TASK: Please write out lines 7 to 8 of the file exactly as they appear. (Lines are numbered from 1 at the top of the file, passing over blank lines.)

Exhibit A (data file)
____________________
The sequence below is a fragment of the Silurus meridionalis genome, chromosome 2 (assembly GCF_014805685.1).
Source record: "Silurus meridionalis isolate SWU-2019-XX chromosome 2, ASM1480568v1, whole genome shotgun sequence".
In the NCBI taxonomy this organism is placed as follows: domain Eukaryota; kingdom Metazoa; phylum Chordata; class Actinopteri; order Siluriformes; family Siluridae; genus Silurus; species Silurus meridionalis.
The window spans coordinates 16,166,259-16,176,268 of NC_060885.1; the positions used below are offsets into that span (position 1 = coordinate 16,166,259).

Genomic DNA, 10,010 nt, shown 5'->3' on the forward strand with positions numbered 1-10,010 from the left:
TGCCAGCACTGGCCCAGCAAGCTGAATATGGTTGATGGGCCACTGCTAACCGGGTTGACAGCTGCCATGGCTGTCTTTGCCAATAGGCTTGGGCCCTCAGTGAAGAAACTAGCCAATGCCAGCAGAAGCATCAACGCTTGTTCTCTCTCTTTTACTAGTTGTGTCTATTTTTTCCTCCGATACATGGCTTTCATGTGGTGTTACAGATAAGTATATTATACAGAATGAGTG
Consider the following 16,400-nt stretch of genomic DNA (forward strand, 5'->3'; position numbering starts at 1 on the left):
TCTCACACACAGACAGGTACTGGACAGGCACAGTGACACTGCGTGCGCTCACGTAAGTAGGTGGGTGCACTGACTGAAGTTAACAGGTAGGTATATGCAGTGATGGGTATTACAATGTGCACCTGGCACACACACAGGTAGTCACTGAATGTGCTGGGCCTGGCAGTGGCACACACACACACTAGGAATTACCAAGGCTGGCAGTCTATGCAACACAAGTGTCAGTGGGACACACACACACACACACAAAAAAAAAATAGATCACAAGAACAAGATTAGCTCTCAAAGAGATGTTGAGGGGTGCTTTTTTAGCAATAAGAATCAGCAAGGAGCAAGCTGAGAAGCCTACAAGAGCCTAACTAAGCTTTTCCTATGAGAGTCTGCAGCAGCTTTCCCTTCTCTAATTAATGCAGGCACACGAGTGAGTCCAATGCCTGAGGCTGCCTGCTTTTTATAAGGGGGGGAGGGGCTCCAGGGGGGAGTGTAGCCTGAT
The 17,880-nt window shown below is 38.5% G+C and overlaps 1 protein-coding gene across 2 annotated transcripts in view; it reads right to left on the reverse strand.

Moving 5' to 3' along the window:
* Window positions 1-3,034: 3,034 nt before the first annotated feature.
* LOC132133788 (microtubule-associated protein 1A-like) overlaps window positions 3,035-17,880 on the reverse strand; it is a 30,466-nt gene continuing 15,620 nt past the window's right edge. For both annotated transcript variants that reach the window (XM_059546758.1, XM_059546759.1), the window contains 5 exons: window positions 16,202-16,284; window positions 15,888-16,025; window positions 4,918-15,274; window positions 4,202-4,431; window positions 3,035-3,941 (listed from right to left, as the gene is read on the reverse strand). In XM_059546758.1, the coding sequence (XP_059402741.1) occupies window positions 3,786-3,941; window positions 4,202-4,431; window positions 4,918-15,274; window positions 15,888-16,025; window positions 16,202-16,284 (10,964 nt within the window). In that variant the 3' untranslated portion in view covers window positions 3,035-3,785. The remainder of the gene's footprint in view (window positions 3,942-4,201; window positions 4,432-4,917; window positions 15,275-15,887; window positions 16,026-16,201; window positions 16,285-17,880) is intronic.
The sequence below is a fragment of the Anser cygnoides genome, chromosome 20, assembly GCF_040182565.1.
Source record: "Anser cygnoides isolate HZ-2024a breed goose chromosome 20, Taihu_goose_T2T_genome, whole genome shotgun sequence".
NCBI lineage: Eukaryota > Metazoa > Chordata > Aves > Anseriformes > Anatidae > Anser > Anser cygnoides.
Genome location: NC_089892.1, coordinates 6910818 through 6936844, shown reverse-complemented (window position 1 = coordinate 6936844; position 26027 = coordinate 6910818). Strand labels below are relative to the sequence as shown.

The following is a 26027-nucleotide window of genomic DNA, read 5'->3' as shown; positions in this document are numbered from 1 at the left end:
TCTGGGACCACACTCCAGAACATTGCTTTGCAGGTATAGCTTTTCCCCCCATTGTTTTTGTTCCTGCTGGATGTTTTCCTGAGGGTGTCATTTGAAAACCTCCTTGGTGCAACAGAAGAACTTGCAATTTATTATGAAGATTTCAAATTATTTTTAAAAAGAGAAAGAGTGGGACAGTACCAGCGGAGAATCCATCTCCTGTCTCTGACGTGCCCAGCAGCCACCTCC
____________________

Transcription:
Consider the following 16,400-nt stretch of genomic DNA (forward strand, 5'->3'; position numbering starts at 1 on the left):
TCTCACACACAGACAGGTACTGGACAGGCACAGTGACACTGCGTGCGCTCACGTAAGTAGGTGGGTGCACTGACTGAAGTTAACAGGTAGGTATATGCAGTGATGGGTATTACAATGTGCACCTGGCACACACACAGGTAGTCACTGAATGTGCTGGGCCTGGCAGTGGCACACACACACACTAGGAATTACCAAGGCTGGCAGTCTATGCAACACAAGTGTCAGTGGGACACACACACACACACACAAAAAAAAAATAGATCACAAGAACAAGATTAGCTCTCAAAGAGATGTTGAGGGGTGCTTTTTTAGCAATAAGAATCAGCAAGGAGCAAGCTGAGAAGCCTACAAGAGCCTAACTAAGCTTTTCCTATGAGAGTCTGCAGCAGCTTTCCCTTCTCTAATTAATGCAGGCACACGAGTGAGTCCAATGCCTGAGGCTGCCTGCTTTTTATAAGGGGGGGAGGGGCTCCAGGGGGGAGTGTAGCCTGAT